by Caroline Danielson
Barbary Coast dance hall
Photo: San Francisco History Center, SF Public Library
It seems clear from accounts of the time that women who were not prostitutes feared being taken for prostitutes, or likened to prostitutes. One woman worries about the custom of giving expensive presents to daughters of decent families. These women are being treated nearly as prostitutes, and they're accepting, and even welcoming, this treatment (Royce 1932, 114-15). If women were not careful, the line between respectability and license would disappear (though it's not clear what good the line did them, since in their eyes men had control over defining who fell on which side of the line, therefore men had the upper hand no matter which side of the line one fell on). So they reinforced the line in various ways, frequently by blaming the prostitute for having disreputable morals. Here are two examples of this sort of move.
Josiah Royce's mother, Sarah, wrote her account of life in early San Francisco at her son's request. In part of the memoir that resulted, she told the following story as an illustration of the moral dangers posed to those who came to make their fortunes in San Francisco: "one of the sensations of that year (1850), was an entertainment, got up for the benefit of a Benevolent Society which, even in that early day, had been organized months before, and had done, and continued doing, works of mercy, which cheered and saved many a lonely wanderer. The entertainment was conducted by the ladies of the different churches, of which there were, in the city, already four. ...[T]here entered the room a man, prominent for wealth and business-power, bearing upon his arm a splendidly dressed woman, well known in the city as the disreputable companion of her wealthy escort. With cool assurance he proceeded to make her and himself quite at home; but in a few minute she was waited upon by a committee of gentlemen, who called him aside, and told him they were sent, by the lady-managers to say that they declined to receive as an associate, or to have introduced to their daughters, one who stood in the relation occupied by his companion, and they respectfully requested him to invite her to withdraw with him. Of course there was nothing for him to do but to comply; and all went on again pleasantly. It was reported that he had previously boasted that he could introduce Irene any where in San Francisco, but the events of that evening proved to him, as well as to others, that while Christian women would forego ease and endure much labor, in order to benefit any who suffered, they would not welcome into friendly association any who trampled upon institutions which lie at the foundation of morality and civilization." (Royce 1932, 113-14).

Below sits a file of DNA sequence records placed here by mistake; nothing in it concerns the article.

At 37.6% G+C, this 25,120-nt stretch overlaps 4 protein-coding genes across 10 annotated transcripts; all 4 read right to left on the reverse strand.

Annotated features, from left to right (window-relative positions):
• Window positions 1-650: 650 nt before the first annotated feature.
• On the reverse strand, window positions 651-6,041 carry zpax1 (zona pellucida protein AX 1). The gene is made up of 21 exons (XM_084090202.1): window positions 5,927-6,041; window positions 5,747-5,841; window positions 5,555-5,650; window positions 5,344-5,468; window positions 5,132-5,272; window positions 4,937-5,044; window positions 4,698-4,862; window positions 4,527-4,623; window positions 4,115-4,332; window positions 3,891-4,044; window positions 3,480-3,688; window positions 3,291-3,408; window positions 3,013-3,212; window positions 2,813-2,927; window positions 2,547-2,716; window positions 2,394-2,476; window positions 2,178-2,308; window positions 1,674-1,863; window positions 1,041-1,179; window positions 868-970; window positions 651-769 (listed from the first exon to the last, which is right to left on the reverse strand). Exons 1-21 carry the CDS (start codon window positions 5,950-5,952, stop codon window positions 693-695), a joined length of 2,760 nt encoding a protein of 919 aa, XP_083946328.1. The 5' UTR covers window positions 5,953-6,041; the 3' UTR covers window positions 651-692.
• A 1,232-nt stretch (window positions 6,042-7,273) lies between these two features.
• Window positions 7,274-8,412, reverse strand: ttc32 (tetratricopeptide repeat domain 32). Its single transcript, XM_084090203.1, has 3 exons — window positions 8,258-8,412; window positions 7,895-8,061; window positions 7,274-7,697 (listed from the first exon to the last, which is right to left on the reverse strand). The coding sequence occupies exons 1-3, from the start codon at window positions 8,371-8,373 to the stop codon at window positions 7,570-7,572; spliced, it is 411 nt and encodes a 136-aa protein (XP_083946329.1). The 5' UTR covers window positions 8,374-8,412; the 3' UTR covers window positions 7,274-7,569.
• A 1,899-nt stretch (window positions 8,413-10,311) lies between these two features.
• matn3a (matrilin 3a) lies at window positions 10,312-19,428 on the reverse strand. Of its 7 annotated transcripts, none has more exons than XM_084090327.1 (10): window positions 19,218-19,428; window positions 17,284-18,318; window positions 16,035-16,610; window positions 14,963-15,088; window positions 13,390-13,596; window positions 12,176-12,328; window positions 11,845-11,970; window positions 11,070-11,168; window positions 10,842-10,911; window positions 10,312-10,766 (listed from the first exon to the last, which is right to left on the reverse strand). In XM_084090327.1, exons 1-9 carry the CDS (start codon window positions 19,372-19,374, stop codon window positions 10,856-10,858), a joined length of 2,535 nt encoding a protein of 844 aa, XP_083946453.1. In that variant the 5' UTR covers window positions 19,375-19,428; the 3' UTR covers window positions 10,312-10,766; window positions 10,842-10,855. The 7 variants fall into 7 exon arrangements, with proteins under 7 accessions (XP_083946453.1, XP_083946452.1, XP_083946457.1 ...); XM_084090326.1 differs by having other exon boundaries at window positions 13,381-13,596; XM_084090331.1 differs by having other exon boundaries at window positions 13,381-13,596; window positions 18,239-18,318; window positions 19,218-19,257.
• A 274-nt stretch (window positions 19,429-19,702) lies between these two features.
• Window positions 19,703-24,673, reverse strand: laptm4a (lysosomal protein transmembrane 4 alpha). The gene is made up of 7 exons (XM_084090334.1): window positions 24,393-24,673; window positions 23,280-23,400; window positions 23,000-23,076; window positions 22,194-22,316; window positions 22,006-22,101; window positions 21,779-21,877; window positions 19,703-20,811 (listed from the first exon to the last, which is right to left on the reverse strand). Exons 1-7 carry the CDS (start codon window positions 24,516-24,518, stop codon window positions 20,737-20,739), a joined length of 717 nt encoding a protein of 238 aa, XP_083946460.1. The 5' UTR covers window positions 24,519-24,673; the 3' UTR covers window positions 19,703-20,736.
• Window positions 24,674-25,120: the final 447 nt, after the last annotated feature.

The following letter was reportedly sent to the Vigilance Committee of 1856 after Charles Cora, a well-known gambler, had been hanged for the murder of William Richardson. Belle and Charles married on the day of his execution.
To the Vigilance Committee: "Allow me to express to your respected body our high appreciation of your valuable services so wisely and judiciously executed. You have exhibited a spirit of forbearance and kindness that even the accused and condemned cannot but approve. May Heaven continue to guide you.
"But, gentlemen, one thing more must be done: Belle Cora must be requested to leave this city. The women of San Francisco have no bitterness toward her, nor do they ask it on her account, but for the good of those who remain, and as an example to others. Every virtuous woman asks that her influence and example be removed from us.
"The truly virtuous of our sex will not feel that the Vigilance committee have done their whole duty till they comply with the request of Many Women of San Francisco (Jacobson 1941, 149)."